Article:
10. A method for treating ballast water in ballast tanks by use of a system according to claim 1, wherein the method comprises: pumping ballast water into the ballast tank; circulating ballast water; supplying nitrogen and/or carbon dioxide to the ballast water in the recirculation system between the recirculation pump and the ballast tank, on the delivery side of the ballast pump, via the generator wherein the method comprises: injecting the nitrogen or carbon dioxide-containing water into a ballast tank via one or more rotating nozzle heads.

11. The method according to claim 10, wherein the method comprises: conveying the treated ballast water from a first ballast tank to the remaining ballast tanks.

12. The method according to claim 10, wherein the method comprises: supplying nitrogen and/or carbon dioxide to the ballast tanks for periods of time or at intervals to uphold an oxygen-poor environment in the ballast tanks.

13. The method according to claim 10, wherein the method comprises the successive steps of: spraying the nitrogen- or carbon dioxide-containing water into a ballast tank via a rotating nozzle head; passing on the treated ballast water from a first ballast tank to the remaining ballast tanks; supplying nitrogen and/or carbon dioxide to the ballast tanks for periods of time or at intervals to uphold an oxygen-poor environment in the ballast tanks.

14. A method for treating ballast water in ballast tanks by use of a system according to claim 1, wherein the method comprises: spraying the nitrogen- or carbon dioxide-containing water into several or all of the ballast tanks concurrently via rotating nozzle heads.

15. A method for cleaning ballast tanks by use of a system according to claim 1, wherein the method comprises: emptying the ballast tanks to a level below the nozzle heads; and pumping fluid in, through the nozzles, wherein the interior faces of the ballast tank are high-pressure water blasted.

Description:

The present invention relates to a system for treating ballast water in ballast tanks onboard vessels and offshore constructions, said system comprising:

one or more ballast tanks, a circulating pump circulating or recirculating, via tubing, ballast water from and to the one or more ballast tanks; a nitrogen and/or carbon dioxide generator which is connected to the tubing in such a manner that nitrogen and/or carbon dioxide can be supplied to the ballast water; and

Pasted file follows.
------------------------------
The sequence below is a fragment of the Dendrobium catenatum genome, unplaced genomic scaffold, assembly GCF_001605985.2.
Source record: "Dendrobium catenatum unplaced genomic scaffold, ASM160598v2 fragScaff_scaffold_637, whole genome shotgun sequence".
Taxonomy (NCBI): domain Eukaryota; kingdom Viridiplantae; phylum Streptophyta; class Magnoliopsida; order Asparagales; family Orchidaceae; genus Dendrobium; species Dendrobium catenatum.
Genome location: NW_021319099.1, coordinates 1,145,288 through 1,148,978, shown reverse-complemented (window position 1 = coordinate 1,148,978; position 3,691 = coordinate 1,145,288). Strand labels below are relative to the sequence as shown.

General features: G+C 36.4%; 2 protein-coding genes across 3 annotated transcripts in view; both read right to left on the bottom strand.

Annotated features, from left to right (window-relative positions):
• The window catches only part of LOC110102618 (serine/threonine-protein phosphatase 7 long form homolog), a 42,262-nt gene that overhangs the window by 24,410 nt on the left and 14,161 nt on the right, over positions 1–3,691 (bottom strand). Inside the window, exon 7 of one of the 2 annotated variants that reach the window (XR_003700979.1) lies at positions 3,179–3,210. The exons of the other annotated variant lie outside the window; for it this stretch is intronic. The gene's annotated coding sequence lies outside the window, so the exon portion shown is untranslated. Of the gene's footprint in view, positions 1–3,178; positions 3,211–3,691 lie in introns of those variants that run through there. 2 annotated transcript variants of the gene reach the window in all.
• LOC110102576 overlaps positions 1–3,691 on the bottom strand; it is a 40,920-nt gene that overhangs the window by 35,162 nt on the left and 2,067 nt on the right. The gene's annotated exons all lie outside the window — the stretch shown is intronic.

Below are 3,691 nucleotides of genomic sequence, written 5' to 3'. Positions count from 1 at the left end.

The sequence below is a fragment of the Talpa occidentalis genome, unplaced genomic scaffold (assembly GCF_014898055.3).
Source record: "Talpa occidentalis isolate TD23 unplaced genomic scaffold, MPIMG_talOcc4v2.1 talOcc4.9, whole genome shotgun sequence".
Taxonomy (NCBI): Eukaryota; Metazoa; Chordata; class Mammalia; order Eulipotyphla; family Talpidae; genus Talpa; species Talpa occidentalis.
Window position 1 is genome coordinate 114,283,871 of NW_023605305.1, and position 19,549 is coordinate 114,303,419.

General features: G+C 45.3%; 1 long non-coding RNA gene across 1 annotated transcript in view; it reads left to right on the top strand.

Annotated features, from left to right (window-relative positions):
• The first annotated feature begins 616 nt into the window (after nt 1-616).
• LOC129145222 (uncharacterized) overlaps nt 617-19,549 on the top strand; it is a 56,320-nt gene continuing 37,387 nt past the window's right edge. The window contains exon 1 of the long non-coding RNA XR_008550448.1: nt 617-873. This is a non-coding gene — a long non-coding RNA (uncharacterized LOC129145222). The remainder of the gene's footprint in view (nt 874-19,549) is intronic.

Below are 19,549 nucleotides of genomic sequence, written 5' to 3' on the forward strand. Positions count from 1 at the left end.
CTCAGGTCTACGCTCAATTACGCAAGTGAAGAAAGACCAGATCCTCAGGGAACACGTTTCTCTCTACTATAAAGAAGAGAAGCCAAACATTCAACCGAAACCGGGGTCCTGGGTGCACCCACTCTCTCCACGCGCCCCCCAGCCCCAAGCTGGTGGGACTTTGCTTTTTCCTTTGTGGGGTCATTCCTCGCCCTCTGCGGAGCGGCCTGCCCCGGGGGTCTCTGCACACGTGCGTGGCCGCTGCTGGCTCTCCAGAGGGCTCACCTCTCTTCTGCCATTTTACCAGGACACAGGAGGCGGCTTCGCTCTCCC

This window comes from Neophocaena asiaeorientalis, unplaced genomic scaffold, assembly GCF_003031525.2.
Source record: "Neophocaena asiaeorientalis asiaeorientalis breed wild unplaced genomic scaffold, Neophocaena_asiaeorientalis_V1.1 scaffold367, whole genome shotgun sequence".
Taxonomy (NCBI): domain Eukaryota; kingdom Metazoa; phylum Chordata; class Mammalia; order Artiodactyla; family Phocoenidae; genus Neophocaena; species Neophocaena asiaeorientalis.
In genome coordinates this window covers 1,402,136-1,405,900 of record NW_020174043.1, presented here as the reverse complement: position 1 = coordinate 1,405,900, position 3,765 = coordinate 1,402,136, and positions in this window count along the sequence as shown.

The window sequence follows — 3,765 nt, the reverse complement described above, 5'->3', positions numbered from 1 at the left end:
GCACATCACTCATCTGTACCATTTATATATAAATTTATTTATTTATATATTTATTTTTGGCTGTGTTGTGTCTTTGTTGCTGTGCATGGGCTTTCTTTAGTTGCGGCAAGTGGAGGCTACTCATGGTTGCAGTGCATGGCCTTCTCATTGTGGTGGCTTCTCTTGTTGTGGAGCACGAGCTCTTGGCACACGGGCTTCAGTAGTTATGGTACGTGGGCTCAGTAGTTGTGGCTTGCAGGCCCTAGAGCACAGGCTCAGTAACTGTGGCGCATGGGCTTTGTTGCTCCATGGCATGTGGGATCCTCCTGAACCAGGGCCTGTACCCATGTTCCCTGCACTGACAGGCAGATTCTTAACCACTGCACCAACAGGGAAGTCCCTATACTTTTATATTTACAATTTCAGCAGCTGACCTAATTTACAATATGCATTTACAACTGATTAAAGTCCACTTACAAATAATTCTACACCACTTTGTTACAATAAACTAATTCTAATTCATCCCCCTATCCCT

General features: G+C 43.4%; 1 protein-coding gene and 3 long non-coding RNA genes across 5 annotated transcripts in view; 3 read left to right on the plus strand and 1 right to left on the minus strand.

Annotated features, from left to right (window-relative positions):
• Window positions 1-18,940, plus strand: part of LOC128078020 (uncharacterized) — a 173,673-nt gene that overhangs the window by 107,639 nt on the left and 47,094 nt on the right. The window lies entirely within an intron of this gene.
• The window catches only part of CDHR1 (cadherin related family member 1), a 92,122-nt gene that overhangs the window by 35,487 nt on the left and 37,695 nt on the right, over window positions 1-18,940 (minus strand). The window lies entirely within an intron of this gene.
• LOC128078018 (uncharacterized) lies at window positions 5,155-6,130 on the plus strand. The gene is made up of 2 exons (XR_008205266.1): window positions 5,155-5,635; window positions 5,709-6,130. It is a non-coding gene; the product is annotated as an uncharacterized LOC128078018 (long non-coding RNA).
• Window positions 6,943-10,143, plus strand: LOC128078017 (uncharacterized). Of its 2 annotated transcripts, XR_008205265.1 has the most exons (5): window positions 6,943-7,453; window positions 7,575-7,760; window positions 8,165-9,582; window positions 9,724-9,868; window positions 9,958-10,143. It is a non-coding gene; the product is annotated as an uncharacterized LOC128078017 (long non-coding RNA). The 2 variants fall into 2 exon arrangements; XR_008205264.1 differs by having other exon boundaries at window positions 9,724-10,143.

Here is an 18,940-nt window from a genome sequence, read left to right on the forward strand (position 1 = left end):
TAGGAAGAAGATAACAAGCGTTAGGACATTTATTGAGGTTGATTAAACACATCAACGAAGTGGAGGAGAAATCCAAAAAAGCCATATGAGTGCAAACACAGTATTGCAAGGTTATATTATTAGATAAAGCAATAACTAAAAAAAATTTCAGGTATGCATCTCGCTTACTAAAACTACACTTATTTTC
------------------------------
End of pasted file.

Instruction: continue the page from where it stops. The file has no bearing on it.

one or more nozzle heads that are functionally connected to the tubing and is/are arranged in one or more ballast tanks, said one or more nozzle heads comprising at least one nozzle for injection of the gas-containing water into the one or more ballast tanks.

According to a further aspect of the invention it relates to a vessel as set forth in claims 7-9.

BACKGROUND

To uphold the stability of a ship independently of it carrying cargo or not, ships are provided with tanks that can be filled or emptied depending on the nature of the cargo. Such tanks are designated ballast tanks, and the water charged into them is designated ballast water.

When an empty ship or a ship partially carrying cargo leaves a port, ballast water has therefore been charged into the ballast tanks to uphold stability and to adjust the buoyancy of the ship.

Almost always, such ballast water will contain live organisms. When the ships arrive at their destination, and when the ships are once again to take on a cargo, the ballast water is let out again. This discharge of ballast water may thus potentially introduce invasive species to the marine environment in the destination port, which means that the live organisms are moved from their natural habitat to a new biosphere. Those live organisms that are indigenous to another part of the world may be a threat to the local marine life and are therefore designated “biological pollution”. Every year, major tank vessels move billions of cubic meters of water with live organisms from one part of the world to another, and the tank vessels are thereby contributing factors in the introduction of hundreds of invasive marine species to new environments which is considered to be one of the world's largest environmental issues.

Some of the live organisms that are entrained with the ballast water into the ballast tanks along with pumped-in mud and other impurities deposit on the interior faces of the ballast tank and sediment at the bottom, and not all of such organisms are flushed out with the ballast water when the ballast tanks are emptied of ballast water. Consequently, there is likewise a need for regularly performing a cleaning of, in particular, the bottom of the ballast tank when it is not replete with ballast water.